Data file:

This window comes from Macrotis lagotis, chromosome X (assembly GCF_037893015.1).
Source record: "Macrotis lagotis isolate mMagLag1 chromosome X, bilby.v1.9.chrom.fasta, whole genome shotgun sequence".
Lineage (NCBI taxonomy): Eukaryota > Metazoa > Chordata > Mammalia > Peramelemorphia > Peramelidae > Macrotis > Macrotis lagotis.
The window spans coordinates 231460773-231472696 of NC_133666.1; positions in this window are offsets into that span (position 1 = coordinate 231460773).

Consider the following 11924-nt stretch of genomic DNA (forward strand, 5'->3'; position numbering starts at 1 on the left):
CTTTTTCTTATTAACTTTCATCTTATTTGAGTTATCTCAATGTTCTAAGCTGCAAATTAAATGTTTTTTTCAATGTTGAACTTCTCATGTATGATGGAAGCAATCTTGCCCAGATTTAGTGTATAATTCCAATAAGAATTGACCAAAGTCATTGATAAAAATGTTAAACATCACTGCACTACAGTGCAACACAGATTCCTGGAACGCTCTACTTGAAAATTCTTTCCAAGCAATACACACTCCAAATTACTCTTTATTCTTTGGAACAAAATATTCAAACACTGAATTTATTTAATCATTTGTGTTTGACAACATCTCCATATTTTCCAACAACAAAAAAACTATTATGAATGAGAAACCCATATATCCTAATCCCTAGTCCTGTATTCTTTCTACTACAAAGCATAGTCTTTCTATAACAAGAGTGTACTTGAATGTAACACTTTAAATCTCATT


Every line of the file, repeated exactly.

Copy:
This window comes from Macrotis lagotis, chromosome X (assembly GCF_037893015.1).
Source record: "Macrotis lagotis isolate mMagLag1 chromosome X, bilby.v1.9.chrom.fasta, whole genome shotgun sequence".
Lineage (NCBI taxonomy): Eukaryota > Metazoa > Chordata > Mammalia > Peramelemorphia > Peramelidae > Macrotis > Macrotis lagotis.
The window spans coordinates 231460773-231472696 of NC_133666.1; positions in this window are offsets into that span (position 1 = coordinate 231460773).

Consider the following 11924-nt stretch of genomic DNA (forward strand, 5'->3'; position numbering starts at 1 on the left):
CTTTTTCTTATTAACTTTCATCTTATTTGAGTTATCTCAATGTTCTAAGCTGCAAATTAAATGTTTTTTTCAATGTTGAACTTCTCATGTATGATGGAAGCAATCTTGCCCAGATTTAGTGTATAATTCCAATAAGAATTGACCAAAGTCATTGATAAAAATGTTAAACATCACTGCACTACAGTGCAACACAGATTCCTGGAACGCTCTACTTGAAAATTCTTTCCAAGCAATACACACTCCAAATTACTCTTTATTCTTTGGAACAAAATATTCAAACACTGAATTTATTTAATCATTTGTGTTTGACAACATCTCCATATTTTCCAACAACAAAAAAACTATTATGAATGAGAAACCCATATATCCTAATCCCTAGTCCTGTATTCTTTCTACTACAAAGCATAGTCTTTCTATAACAAGAGTGTACTTGAATGTAACACTTTAAATCTCATT